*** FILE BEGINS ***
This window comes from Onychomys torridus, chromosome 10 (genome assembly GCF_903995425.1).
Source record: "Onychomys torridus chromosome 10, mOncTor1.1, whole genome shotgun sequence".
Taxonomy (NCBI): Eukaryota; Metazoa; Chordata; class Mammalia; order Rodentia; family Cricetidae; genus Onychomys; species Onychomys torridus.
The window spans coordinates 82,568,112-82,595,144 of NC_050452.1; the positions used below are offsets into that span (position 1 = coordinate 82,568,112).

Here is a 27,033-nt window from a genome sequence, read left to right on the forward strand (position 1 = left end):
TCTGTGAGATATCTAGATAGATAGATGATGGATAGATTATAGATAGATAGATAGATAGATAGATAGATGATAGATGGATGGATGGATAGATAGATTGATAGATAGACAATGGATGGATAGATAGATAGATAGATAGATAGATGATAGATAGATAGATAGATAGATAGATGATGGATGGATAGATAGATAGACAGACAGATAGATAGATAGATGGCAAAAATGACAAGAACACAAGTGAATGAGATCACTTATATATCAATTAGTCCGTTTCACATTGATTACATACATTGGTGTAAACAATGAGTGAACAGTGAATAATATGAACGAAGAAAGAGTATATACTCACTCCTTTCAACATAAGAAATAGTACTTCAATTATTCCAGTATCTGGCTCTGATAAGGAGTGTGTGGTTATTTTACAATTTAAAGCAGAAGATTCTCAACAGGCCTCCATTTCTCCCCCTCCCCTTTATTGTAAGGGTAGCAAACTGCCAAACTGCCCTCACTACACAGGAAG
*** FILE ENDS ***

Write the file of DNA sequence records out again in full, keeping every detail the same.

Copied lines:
This window comes from Onychomys torridus, chromosome 10 (genome assembly GCF_903995425.1).
Source record: "Onychomys torridus chromosome 10, mOncTor1.1, whole genome shotgun sequence".
Taxonomy (NCBI): Eukaryota; Metazoa; Chordata; class Mammalia; order Rodentia; family Cricetidae; genus Onychomys; species Onychomys torridus.
The window spans coordinates 82,568,112-82,595,144 of NC_050452.1; the positions used below are offsets into that span (position 1 = coordinate 82,568,112).

Here is a 27,033-nt window from a genome sequence, read left to right on the forward strand (position 1 = left end):
TCTGTGAGATATCTAGATAGATAGATGATGGATAGATTATAGATAGATAGATAGATAGATAGATAGATGATAGATGGATGGATGGATAGATAGATTGATAGATAGACAATGGATGGATAGATAGATAGATAGATAGATAGATGATAGATAGATAGATAGATAGATAGATGATGGATGGATAGATAGATAGACAGACAGATAGATAGATAGATGGCAAAAATGACAAGAACACAAGTGAATGAGATCACTTATATATCAATTAGTCCGTTTCACATTGATTACATACATTGGTGTAAACAATGAGTGAACAGTGAATAATATGAACGAAGAAAGAGTATATACTCACTCCTTTCAACATAAGAAATAGTACTTCAATTATTCCAGTATCTGGCTCTGATAAGGAGTGTGTGGTTATTTTACAATTTAAAGCAGAAGATTCTCAACAGGCCTCCATTTCTCCCCCTCCCCTTTATTGTAAGGGTAGCAAACTGCCAAACTGCCCTCACTACACAGGAAG